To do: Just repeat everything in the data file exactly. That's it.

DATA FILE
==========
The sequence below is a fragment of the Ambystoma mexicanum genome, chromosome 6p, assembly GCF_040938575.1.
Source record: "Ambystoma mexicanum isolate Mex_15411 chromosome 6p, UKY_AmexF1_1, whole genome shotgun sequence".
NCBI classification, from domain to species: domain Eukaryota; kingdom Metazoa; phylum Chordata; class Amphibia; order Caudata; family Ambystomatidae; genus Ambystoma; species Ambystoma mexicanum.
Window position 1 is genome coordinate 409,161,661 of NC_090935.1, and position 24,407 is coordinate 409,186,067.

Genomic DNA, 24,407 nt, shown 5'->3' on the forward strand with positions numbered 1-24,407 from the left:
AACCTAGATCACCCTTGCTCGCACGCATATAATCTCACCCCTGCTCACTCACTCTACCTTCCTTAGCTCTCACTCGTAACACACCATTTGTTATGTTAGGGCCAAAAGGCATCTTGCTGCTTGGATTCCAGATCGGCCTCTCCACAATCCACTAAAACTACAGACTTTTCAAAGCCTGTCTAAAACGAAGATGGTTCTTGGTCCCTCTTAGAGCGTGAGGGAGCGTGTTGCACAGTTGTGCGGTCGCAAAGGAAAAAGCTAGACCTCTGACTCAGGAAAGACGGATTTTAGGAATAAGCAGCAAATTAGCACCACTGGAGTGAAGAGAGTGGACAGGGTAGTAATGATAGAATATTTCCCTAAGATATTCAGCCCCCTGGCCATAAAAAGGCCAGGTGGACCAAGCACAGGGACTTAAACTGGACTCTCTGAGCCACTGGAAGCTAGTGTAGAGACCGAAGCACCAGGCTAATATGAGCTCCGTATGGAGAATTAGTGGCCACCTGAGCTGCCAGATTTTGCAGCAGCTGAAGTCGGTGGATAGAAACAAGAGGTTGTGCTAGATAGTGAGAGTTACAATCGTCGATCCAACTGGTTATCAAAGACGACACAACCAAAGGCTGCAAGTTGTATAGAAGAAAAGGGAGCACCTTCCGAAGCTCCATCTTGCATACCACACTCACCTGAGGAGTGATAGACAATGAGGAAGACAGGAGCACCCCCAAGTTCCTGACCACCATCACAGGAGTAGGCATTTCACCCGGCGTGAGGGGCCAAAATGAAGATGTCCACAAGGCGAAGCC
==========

The sequence below is a fragment of the Ambystoma mexicanum genome, chromosome 6p, assembly GCF_040938575.1.
Source record: "Ambystoma mexicanum isolate Mex_15411 chromosome 6p, UKY_AmexF1_1, whole genome shotgun sequence".
NCBI classification, from domain to species: domain Eukaryota; kingdom Metazoa; phylum Chordata; class Amphibia; order Caudata; family Ambystomatidae; genus Ambystoma; species Ambystoma mexicanum.
Window position 1 is genome coordinate 409,161,661 of NC_090935.1, and position 24,407 is coordinate 409,186,067.

Genomic DNA, 24,407 nt, shown 5'->3' on the forward strand with positions numbered 1-24,407 from the left:
AACCTAGATCACCCTTGCTCGCACGCATATAATCTCACCCCTGCTCACTCACTCTACCTTCCTTAGCTCTCACTCGTAACACACCATTTGTTATGTTAGGGCCAAAAGGCATCTTGCTGCTTGGATTCCAGATCGGCCTCTCCACAATCCACTAAAACTACAGACTTTTCAAAGCCTGTCTAAAACGAAGATGGTTCTTGGTCCCTCTTAGAGCGTGAGGGAGCGTGTTGCACAGTTGTGCGGTCGCAAAGGAAAAAGCTAGACCTCTGACTCAGGAAAGACGGATTTTAGGAATAAGCAGCAAATTAGCACCACTGGAGTGAAGAGAGTGGACAGGGTAGTAATGATAGAATATTTCCCTAAGATATTCAGCCCCCTGGCCATAAAAAGGCCAGGTGGACCAAGCACAGGGACTTAAACTGGACTCTCTGAGCCACTGGAAGCTAGTGTAGAGACCGAAGCACCAGGCTAATATGAGCTCCGTATGGAGAATTAGTGGCCACCTGAGCTGCCAGATTTTGCAGCAGCTGAAGTCGGTGGATAGAAACAAGAGGTTGTGCTAGATAGTGAGAGTTACAATCGTCGATCCAACTGGTTATCAAAGACGACACAACCAAAGGCTGCAAGTTGTATAGAAGAAAAGGGAGCACCTTCCGAAGCTCCATCTTGCATACCACACTCACCTGAGGAGTGATAGACAATGAGGAAGACAGGAGCACCCCCAAGTTCCTGACCACCATCACAGGAGTAGGCATTTCACCCGGCGTGAGGGGCCAAAATGAAGATGTCCACAAGGCGAAGCC